Directed Energy (DE) is the use of electromagnetic radiation as a weapon. DE systems have been developed for both strategic and tactical military applications as well as for civilian use such as by police forces. DE systems often have a variety of effects from disruption to destruction, which make them versatile. All DE systems appear to be much less expensive than conventional weapons such as guns and missiles, on a per-shot basis by an installed system. All project energy at the speed of light, nearly instantaneously at most pertinent ranges.
Based on the availability of suitable sources, DE has been traditionally split into two areas. The high energy laser (HEL) DE systems cover the spectrum from ultraviolet through visible to infrared areas. The RF DE or high powered microwave (HPM) systems cover much longer wavelengths typically in or near the microwave region. The two are significantly different in technologies, approaches, and effects.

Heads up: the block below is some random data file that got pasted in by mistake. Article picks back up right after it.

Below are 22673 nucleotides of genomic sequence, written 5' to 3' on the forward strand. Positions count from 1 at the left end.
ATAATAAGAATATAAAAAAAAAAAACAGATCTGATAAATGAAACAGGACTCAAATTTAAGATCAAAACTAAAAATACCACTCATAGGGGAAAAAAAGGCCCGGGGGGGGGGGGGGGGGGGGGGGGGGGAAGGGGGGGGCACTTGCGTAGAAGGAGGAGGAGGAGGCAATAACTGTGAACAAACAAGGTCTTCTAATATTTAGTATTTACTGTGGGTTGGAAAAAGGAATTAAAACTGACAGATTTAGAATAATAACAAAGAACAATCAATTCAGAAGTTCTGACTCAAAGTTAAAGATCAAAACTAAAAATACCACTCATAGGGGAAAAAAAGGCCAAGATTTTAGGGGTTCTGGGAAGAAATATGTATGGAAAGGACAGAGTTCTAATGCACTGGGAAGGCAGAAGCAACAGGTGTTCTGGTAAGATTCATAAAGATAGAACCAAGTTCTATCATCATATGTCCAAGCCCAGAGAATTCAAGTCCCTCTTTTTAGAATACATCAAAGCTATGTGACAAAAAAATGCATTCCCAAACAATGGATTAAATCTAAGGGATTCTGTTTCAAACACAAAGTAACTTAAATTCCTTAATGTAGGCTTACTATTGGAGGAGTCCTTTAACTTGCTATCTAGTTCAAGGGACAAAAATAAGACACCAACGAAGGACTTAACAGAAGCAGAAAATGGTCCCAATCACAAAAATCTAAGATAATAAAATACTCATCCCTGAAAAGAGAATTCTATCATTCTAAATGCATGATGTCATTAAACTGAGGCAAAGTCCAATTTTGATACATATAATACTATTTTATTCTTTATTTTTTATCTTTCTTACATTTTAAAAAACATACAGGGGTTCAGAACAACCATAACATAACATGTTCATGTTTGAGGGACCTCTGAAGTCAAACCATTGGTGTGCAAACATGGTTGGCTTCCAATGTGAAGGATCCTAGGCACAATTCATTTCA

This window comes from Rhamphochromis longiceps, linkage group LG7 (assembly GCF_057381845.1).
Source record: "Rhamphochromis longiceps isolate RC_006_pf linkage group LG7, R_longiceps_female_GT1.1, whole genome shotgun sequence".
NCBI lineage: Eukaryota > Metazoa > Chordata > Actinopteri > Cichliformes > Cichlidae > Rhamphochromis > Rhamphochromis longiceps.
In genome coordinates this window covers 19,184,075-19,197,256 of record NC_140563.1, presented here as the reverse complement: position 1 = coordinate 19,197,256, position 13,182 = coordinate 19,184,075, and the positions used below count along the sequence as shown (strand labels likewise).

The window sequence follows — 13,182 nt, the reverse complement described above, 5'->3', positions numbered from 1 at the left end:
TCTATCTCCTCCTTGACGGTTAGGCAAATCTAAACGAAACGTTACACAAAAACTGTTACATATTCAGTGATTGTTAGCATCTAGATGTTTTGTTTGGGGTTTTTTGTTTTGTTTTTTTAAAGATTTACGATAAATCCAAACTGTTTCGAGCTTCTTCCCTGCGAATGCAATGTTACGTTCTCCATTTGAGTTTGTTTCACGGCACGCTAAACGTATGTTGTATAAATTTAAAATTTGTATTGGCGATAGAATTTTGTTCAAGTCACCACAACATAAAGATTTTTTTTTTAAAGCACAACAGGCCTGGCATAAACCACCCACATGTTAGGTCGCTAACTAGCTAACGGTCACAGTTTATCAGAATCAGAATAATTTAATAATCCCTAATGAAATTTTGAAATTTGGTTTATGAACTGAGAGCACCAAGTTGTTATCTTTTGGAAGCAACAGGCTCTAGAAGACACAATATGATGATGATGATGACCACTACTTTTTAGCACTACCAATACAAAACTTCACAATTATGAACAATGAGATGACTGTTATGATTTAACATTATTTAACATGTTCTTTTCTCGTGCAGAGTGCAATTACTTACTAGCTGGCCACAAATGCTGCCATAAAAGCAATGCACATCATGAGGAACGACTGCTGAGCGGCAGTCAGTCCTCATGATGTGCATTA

These two areas are also different in the organizational imperatives that drive their work. The laser DE research has been more open to public disclosure. So, for example, a 2014 summary of some U.S. HEL DE systems was published in the open literature. We know of no similar publication for RF DE systems.
Some of the more prominent government and industrial organizations involved in DE research and development are listed on this web page. Many staff of these organizations are members of the Directed Energy Professional Society (DEPS) and are active in DE research and development. You can explore DEPS programs and events through the drop down menu bar above.